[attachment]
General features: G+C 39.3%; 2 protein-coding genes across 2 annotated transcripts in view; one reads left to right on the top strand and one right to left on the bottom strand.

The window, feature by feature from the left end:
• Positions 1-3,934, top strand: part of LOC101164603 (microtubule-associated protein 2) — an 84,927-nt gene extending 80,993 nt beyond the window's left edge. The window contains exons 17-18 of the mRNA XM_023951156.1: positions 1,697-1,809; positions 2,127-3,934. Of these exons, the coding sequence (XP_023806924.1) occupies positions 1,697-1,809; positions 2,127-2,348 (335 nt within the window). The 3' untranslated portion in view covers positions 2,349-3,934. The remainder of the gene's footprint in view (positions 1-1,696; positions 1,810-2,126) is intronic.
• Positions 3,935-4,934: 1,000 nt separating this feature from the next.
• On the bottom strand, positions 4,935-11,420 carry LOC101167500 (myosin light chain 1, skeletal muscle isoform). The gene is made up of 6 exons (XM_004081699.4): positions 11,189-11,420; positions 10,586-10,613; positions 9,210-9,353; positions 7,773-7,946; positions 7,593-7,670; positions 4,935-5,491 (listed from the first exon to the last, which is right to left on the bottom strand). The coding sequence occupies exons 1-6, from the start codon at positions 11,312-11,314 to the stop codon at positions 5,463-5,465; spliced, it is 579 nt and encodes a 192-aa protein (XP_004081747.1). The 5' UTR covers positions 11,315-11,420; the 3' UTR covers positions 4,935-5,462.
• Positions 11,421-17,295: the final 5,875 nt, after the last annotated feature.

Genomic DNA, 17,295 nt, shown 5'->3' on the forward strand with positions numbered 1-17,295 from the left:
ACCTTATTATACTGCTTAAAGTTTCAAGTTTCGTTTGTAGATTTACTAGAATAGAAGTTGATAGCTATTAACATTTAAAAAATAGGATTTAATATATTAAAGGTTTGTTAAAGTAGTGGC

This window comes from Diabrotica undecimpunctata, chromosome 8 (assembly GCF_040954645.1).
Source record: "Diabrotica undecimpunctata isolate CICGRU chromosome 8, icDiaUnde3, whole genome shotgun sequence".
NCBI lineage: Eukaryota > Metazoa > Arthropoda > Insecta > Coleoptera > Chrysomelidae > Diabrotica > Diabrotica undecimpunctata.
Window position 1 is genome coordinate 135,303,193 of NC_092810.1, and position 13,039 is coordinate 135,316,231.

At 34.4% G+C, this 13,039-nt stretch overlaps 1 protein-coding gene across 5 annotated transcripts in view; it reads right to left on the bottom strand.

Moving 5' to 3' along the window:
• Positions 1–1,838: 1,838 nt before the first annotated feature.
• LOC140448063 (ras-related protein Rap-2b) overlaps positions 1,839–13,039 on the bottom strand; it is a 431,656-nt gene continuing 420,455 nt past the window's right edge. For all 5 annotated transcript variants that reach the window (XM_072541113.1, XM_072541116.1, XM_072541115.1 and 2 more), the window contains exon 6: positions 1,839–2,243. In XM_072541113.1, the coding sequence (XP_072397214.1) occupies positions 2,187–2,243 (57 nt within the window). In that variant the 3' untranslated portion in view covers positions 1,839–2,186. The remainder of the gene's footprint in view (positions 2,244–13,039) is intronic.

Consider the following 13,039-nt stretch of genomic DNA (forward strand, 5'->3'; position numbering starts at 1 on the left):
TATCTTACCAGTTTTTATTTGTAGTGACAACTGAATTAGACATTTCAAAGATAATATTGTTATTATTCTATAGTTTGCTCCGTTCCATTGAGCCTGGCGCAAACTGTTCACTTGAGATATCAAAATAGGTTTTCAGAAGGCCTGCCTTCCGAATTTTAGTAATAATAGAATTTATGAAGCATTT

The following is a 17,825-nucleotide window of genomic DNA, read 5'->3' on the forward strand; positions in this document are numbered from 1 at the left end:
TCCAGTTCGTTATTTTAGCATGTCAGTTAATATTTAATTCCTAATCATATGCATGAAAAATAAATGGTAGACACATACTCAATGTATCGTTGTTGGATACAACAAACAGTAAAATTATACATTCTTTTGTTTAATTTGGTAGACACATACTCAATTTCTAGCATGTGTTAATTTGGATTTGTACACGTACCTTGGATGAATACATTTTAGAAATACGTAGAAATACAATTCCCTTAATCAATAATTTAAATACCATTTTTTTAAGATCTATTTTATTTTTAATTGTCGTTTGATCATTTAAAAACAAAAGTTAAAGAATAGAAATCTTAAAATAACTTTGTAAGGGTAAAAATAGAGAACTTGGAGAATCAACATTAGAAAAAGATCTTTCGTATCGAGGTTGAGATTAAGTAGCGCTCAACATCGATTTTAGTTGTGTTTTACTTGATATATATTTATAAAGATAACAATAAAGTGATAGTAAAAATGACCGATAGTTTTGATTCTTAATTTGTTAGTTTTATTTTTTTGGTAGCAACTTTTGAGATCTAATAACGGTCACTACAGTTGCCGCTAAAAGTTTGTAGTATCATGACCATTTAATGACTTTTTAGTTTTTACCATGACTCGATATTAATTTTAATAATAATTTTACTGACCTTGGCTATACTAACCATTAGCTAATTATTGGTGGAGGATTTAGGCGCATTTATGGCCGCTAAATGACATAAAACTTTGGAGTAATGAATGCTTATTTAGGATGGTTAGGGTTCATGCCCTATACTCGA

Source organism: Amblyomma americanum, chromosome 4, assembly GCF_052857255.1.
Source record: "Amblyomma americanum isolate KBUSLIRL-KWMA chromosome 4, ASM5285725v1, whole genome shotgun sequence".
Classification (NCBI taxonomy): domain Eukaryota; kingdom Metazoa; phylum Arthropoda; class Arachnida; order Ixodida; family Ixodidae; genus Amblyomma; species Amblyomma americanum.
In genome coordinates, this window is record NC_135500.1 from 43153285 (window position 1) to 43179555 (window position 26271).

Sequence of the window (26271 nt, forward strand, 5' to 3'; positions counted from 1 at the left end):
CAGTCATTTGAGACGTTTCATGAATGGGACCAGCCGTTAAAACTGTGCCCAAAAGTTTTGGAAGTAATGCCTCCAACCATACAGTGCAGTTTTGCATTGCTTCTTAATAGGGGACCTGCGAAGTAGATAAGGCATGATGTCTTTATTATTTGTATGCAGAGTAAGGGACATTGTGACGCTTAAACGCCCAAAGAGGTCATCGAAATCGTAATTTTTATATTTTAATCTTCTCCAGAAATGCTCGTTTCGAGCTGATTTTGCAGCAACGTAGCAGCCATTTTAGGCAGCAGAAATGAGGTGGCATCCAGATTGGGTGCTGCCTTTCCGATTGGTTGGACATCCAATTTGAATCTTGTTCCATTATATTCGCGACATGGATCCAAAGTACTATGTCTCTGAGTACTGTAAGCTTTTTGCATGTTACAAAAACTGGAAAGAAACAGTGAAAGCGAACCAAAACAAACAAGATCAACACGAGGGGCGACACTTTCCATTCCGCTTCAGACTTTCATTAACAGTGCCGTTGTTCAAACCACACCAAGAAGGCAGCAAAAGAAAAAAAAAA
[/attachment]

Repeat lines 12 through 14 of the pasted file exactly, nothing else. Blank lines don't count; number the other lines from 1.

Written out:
Window position 1 is genome coordinate 135,303,193 of NC_092810.1, and position 13,039 is coordinate 135,316,231.

At 34.4% G+C, this 13,039-nt stretch overlaps 1 protein-coding gene across 5 annotated transcripts in view; it reads right to left on the bottom strand.

Moving 5' to 3' along the window: